Example 1: Manager A initially responded that no external audit firm tests its internal controls, which is fairly common for small firms. However, Manager A did have an external firm test its internal controls on an annual basis, which is viewed positively by institutional investors and considered better than acceptable for a manager of its size. When evaluating a given manager’s operations, an ODD assessment includes consideration of firm headcount, AUM, and financials among other factors to assess how well the firm’s practices fit its risk profile.
Example 2: Manager A responded that it did not require dual authentication protocols in all cases of remote access to the company’s systems—a risk that could be identified as a cyber security limitation. In reality, Manager A had instituted dual authentication protocols in all instances (best practice), but did not represent itself favorably and mistakenly used an “old answer” when responding to the DDQ.
Example 3: Manager A responded that the firm did not have a vulnerability assessment or penetration test conducted on internal or external systems in the last 12 months (a notable risk in cyber security). However, it turns out that the firm had, in fact, conducted tests and incorrectly portrayed its processes. Many asset management firms indicate that cyber is a top-3 risk to consider in today’s landscape. Given this focus on cyber in the competitive market, it is critical to correctly represent the strength of your firm’s cyber security platform so that institutional investors have an accurate view.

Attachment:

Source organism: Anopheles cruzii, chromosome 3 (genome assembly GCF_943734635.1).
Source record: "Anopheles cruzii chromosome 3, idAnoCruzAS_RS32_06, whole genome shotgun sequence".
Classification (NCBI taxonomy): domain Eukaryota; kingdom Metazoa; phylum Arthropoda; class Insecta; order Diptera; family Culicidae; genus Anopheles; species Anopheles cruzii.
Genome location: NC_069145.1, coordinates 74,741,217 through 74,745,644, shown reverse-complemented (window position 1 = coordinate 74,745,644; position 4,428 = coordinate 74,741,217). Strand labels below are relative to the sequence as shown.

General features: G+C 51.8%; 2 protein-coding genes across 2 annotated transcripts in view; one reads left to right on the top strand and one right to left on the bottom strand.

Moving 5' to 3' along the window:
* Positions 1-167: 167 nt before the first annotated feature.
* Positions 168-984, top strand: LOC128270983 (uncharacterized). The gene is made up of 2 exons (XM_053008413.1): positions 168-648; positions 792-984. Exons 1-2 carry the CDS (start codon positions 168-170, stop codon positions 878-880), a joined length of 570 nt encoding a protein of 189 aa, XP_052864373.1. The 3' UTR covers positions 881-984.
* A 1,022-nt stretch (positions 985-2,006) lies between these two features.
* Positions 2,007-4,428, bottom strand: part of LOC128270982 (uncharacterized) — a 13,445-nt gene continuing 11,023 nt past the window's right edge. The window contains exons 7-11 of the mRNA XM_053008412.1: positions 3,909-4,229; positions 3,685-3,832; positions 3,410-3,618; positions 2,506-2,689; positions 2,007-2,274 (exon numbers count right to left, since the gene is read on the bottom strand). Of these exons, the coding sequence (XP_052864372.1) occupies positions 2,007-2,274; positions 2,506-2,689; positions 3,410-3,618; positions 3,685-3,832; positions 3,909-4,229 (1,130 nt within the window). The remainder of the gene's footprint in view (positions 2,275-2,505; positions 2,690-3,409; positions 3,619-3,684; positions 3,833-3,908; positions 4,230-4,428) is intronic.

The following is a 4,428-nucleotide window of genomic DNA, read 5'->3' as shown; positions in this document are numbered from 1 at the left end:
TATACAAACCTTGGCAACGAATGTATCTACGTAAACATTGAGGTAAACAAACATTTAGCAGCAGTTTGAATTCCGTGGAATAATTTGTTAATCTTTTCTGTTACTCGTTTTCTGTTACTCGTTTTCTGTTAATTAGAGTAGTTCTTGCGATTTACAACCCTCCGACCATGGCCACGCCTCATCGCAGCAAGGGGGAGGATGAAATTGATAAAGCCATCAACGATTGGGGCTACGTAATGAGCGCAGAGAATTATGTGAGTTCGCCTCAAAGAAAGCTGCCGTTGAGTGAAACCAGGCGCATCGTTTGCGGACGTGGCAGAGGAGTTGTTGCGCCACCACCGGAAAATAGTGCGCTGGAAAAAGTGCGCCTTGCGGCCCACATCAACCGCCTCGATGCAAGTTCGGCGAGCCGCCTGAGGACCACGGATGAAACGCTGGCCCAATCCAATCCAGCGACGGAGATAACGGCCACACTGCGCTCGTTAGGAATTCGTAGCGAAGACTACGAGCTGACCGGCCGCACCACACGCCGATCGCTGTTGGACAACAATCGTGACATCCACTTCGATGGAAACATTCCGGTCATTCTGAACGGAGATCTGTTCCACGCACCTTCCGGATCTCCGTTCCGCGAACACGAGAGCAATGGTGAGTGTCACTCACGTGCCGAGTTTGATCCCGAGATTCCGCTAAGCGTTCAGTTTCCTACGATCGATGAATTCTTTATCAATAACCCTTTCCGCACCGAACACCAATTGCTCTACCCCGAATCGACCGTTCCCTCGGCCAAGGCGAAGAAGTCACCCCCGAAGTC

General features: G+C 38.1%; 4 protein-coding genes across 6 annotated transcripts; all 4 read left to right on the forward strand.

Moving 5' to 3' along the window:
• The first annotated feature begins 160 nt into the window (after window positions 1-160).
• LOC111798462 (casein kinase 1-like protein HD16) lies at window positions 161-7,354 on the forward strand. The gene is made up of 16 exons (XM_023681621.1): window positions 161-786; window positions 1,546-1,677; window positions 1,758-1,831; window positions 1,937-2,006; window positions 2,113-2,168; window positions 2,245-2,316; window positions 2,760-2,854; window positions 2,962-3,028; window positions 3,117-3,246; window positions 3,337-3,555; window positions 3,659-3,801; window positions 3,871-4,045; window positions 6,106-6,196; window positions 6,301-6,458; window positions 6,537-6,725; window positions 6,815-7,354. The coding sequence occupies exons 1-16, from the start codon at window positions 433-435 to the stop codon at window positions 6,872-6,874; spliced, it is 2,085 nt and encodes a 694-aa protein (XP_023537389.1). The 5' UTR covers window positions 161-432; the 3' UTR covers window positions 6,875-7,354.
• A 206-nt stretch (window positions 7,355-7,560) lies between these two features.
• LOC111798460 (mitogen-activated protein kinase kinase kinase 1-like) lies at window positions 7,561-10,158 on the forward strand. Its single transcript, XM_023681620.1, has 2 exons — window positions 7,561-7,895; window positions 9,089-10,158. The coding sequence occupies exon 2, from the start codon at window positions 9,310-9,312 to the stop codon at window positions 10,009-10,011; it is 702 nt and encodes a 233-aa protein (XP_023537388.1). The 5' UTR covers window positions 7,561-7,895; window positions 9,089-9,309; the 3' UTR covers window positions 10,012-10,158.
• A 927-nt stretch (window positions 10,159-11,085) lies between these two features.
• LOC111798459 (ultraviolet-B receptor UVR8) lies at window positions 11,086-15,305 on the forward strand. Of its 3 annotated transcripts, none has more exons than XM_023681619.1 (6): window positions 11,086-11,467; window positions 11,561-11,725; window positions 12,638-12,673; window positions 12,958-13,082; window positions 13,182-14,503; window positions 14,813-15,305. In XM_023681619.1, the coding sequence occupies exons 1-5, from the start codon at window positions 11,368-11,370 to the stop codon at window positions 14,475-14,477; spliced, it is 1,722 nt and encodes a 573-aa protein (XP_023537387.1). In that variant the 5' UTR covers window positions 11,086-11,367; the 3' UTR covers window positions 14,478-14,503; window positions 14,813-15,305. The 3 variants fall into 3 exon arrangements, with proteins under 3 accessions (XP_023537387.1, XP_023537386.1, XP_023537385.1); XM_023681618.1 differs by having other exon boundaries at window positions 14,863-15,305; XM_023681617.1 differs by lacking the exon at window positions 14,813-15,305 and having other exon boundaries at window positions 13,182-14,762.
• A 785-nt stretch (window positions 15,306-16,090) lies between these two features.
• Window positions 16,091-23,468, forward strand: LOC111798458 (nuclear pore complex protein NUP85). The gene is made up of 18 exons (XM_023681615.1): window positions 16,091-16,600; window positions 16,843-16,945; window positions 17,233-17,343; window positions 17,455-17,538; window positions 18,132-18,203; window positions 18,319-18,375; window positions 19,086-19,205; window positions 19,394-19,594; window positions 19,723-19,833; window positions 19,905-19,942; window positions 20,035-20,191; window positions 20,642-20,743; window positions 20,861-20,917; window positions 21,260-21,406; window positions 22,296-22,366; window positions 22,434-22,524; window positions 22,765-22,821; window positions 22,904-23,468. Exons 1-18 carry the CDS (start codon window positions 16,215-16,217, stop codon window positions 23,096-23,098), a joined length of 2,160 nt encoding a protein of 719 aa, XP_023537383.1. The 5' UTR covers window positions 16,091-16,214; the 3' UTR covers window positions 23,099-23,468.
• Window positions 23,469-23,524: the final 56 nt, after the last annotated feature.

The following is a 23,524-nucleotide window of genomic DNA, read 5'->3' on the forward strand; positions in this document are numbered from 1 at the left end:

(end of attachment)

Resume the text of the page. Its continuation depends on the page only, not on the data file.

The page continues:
The ODD IQ report spans across your firm’s operations, helping managers to zero in on areas for improvement and best practice alignment before a high stakes review for institutional investors. Using aggregated data provided to Aon through DDQs, this fact-based tool serves as a pre-check proxy for how you might perform in a formal evaluation for institutional investors. By demystifying what is, in fact, best practice and providing a benchmark that allows you to see where your firm stacks up in relation to peers, this tool empowers you with the insight needed to know where you stand. Acknowledging what you’re doing well, and in the case of Manager A, what needs to be remedied prior to an investment consultant or institutional investor evaluation, allows your firm to prioritize potential improvements and stay ahead